There is some magic feeling around drawing digitally on the iPad. I can feel that when doing it myself. And this feeling becomes even stronger when all the people approaching me to ask "What App are you using? How can you possibly do that? Is this a normal iPad Pro? Do you use prepared drawings for this?"
I can't tell you how often I had to answer these questions. Actually so often that I thought I should write some of my answers down.
1. What App are you using?
Of course my answer has to be "WorkVisual App"! But my second most important answer here is: "There is no App out there, that is doing the job for you." The WorkVisual App basically is a drawing tool for the iPad. Sure it's designed especially with sketch noters, visual facilitators and visual managers in mind. But it does not do the work of finding the right visuals for the given context nor does it draw for you. That still is your handcraft to master.
Key insight: There is no shortcut – even with technology. You have to create the visuals yourself.
2. How can you possibly do that?
The answer here has two dimensions. First I do it often, like daily. If you draw on the iPad everyday most likely you will master it. And second I learned to know the constraints and I'm living with them.
The first constraint that comes to mind is, that you can't draw in 100% Zoom like on a piece of paper and have the result looking like you were drawing on a paper. It just doesn't work like that. The accuracy and sensitivity of the Apple pencil or the finger are to vague at 100% most of the cases. So I learned to zoom in and zoom out all the time, literally. There are are nearly not 5 seconds without a zoom action in my process. I zoom out to control my proportions to the rest of page and then zoom in again to write or draw. That's how I get my smooth, dynamic lines.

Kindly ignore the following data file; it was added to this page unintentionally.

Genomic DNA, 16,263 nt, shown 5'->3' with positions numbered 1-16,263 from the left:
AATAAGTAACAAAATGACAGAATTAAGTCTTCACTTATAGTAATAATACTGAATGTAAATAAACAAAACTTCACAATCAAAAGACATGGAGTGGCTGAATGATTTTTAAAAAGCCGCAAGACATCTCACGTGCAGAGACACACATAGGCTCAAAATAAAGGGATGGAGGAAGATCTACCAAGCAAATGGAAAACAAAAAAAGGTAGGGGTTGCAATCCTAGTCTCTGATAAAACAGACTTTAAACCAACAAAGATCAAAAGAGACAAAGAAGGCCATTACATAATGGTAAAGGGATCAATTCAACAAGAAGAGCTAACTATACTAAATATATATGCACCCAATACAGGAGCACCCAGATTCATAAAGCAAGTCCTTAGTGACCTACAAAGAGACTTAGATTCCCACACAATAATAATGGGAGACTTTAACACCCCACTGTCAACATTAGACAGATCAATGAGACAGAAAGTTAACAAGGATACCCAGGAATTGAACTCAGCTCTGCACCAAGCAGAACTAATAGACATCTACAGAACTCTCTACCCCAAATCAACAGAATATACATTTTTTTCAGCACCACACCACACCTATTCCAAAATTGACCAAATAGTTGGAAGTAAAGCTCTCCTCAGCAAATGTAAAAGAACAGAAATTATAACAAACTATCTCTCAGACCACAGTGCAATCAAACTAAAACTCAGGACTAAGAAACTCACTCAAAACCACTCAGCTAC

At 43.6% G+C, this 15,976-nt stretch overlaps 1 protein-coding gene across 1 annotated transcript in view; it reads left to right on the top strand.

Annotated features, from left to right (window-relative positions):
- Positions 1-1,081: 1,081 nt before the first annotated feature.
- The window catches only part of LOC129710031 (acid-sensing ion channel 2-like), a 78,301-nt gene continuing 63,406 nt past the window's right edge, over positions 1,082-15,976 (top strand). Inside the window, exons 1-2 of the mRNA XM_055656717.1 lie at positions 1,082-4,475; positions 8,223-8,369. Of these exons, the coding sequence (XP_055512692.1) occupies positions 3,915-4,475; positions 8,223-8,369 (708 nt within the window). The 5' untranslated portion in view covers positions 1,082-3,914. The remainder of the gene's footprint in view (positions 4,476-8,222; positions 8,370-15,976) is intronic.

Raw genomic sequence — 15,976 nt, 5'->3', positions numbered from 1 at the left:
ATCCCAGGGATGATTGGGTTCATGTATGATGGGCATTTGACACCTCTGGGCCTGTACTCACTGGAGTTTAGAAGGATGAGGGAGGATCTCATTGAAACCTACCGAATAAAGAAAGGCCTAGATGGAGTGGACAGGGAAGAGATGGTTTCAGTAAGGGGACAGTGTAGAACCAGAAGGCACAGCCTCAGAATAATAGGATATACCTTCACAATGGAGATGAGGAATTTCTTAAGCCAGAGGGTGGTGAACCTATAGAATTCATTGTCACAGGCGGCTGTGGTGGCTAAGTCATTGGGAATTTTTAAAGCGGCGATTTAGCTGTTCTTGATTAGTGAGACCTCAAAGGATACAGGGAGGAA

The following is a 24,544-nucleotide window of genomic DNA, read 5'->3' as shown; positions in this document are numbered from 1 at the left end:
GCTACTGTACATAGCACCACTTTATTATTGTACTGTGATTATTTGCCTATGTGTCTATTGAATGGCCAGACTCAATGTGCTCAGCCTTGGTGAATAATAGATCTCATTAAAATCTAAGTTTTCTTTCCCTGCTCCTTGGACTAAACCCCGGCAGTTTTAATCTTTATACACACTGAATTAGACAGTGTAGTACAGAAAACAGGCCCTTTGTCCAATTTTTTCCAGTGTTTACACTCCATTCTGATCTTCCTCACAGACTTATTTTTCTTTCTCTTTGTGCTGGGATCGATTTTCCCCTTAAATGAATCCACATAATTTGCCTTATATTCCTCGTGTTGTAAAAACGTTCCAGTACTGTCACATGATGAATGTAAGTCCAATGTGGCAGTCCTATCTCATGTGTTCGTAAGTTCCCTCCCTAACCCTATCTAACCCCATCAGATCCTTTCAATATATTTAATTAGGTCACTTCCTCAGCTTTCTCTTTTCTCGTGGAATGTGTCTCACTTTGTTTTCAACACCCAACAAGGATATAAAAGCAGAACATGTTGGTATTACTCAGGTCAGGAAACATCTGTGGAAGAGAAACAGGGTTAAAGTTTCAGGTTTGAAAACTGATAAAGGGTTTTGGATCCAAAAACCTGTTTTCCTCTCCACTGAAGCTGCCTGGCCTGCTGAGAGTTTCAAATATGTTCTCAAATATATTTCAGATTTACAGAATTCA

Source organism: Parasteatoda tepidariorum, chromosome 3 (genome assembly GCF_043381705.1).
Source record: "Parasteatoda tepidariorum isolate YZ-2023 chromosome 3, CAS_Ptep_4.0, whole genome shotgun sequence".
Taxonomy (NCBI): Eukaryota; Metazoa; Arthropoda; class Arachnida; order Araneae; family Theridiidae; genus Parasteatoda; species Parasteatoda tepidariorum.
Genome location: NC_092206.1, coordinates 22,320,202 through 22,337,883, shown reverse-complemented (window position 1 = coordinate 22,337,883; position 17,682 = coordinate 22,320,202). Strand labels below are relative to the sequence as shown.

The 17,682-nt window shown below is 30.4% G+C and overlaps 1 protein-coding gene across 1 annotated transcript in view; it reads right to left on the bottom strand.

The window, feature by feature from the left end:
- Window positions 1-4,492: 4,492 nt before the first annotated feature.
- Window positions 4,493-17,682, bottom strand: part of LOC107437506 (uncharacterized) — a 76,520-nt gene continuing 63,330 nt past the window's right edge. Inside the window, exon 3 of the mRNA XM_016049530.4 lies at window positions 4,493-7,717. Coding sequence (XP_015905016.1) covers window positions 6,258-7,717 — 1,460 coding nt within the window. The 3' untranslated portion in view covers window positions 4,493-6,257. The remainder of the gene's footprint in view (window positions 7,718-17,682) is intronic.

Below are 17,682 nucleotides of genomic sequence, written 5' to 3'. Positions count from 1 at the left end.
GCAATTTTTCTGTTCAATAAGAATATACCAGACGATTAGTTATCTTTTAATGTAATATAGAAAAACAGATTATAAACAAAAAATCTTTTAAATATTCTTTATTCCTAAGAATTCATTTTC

The second biggest constraint is the slipperiness of the Apple Pencil on the surface. You can't really do something about it. But I help myself and use my palm to create traction with the glass surface. By having my palm on the surface all the time the slipperiness is not that strong anymore.
Key insights: For having smother lines and a more brilliant look of your drawings you should zoom in and out a lot. Using my palm helps me to get more grid on the slippery surface.
3. Is this a normal iPad Pro?
4. Do you use prepared drawings for this?
Not like I think you might intent with the question. I don't have a drag&drop library up and running (not yet!). But I have a visual library in my head. And this library grows steadily. It contains like 90% of what I'm drawing in my jobs. Only 10% is invented on the spot (max.). I drew a lot of the pictures I use many, many times before. That's why are so accurate and quick to draw.
And I don't want to be to much prepared in terms of the visuals anyway. Because I would loose the freedom to react on the spot to changes in a conversion or speech. Only drawing "freehand" provides me with the essential flexibility.
Key insight: You can only prepare up to a decent point. From there on you need improvisation to stay flexible enough to react accordingly to a given situation in a workshop and alike.
The key factor to success is – as so often in live – consistent training and exercises. That's how you develop workflows and routines that help you create better and more visual content.
Need some help in learning how to use the iPad for working visually? You might want to have a look on our Training Portfolio.